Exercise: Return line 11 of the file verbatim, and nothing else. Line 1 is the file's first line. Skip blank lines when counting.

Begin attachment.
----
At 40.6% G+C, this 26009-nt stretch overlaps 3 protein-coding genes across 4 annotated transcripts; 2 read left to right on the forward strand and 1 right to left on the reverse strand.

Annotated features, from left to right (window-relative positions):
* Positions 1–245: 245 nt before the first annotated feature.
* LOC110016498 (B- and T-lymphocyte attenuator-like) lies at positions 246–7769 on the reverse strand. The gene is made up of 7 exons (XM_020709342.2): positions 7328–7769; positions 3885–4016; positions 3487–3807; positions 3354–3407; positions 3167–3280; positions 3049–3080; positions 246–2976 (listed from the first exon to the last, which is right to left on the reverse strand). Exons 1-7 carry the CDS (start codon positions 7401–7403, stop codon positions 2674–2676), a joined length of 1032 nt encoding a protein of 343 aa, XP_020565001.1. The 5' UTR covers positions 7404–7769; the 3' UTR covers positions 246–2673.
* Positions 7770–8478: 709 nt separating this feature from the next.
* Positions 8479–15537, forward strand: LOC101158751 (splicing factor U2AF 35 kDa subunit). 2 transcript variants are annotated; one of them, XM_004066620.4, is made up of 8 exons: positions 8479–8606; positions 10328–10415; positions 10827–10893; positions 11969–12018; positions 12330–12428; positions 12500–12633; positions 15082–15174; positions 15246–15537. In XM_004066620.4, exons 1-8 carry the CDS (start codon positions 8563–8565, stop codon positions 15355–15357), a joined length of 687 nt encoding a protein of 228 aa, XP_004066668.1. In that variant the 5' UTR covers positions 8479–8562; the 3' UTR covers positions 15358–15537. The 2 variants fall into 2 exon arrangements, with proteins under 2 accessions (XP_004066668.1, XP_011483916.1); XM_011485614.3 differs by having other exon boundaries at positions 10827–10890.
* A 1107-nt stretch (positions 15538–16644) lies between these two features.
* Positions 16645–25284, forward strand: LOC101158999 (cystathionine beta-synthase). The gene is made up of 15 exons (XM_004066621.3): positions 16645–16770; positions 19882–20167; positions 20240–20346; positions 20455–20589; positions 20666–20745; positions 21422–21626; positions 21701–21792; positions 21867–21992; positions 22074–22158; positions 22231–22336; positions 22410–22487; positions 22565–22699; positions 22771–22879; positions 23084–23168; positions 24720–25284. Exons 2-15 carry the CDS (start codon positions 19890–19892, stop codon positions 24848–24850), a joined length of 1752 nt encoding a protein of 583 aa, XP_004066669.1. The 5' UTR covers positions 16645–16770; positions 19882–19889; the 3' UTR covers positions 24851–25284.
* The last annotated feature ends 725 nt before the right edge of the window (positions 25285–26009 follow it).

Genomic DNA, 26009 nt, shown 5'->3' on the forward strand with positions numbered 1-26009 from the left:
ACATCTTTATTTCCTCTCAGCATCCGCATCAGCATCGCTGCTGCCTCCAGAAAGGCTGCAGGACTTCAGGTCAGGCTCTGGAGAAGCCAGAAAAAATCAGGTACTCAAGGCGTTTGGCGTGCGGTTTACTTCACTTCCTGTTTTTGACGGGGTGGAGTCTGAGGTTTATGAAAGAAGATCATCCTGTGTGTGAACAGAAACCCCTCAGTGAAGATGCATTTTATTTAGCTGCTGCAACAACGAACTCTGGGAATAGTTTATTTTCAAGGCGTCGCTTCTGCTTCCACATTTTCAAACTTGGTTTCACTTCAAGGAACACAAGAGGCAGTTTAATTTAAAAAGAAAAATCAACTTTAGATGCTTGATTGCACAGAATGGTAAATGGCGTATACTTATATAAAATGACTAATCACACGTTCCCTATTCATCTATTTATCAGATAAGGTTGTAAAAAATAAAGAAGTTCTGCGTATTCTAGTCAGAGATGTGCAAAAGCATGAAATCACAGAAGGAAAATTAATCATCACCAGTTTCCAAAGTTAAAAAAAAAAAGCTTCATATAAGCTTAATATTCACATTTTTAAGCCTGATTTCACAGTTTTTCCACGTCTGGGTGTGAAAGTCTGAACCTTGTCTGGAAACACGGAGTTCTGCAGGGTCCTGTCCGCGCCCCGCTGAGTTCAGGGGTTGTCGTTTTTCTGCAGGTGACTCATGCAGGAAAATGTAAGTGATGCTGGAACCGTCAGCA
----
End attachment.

ACATCTTTATTTCCTCTCAGCATCCGCATCAGCATCGCTGCTGCCTCCAGAAAGGCTGCAGGACTTCAGGTCAGGCTCTGGAGAAGCCAGAAAAAATCAGGTACTCAAGGCGTTTGGCGTGCGGTTTACTTCACTTCCTGTTTTTGACGGGGTGGAGTCTGAGGTTTATGAAAGAAGATCATCCTGTGTGTGAACAGAAACCCCTCAGTGAAGATGCATTTTATTTAGCTGCTGCAACAACGAACTCTGGGAATAGTTTATTTTCAAGGCGTCGCTTCTGCTTCCACATTTTCAAACTTGGTTTCACTTCAAGGAACACAAGAGGCAGTTTAATTTAAAAAGAAAAATCAACTTTAGATGCTTGATTGCACAGAATGGTAAATGGCGTATACTTATATAAAATGACTAATCACACGTTCCCTATTCATCTATTTATCAGATAAGGTTGTAAAAAATAAAGAAGTTCTGCGTATTCTAGTCAGAGATGTGCAAAAGCATGAAATCACAGAAGGAAAATTAATCATCACCAGTTTCCAAAGTTAAAAAAAAAAAGCTTCATATAAGCTTAATATTCACATTTTTAAGCCTGATTTCACAGTTTTTCCACGTCTGGGTGTGAAAGTCTGAACCTTGTCTGGAAACACGGAGTTCTGCAGGGTCCTGTCCGCGCCCCGCTGAGTTCAGGGGTTGTCGTTTTTCTGCAGGTGACTCATGCAGGAAAATGTAAGTGATGCTGGAACCGTCAGCA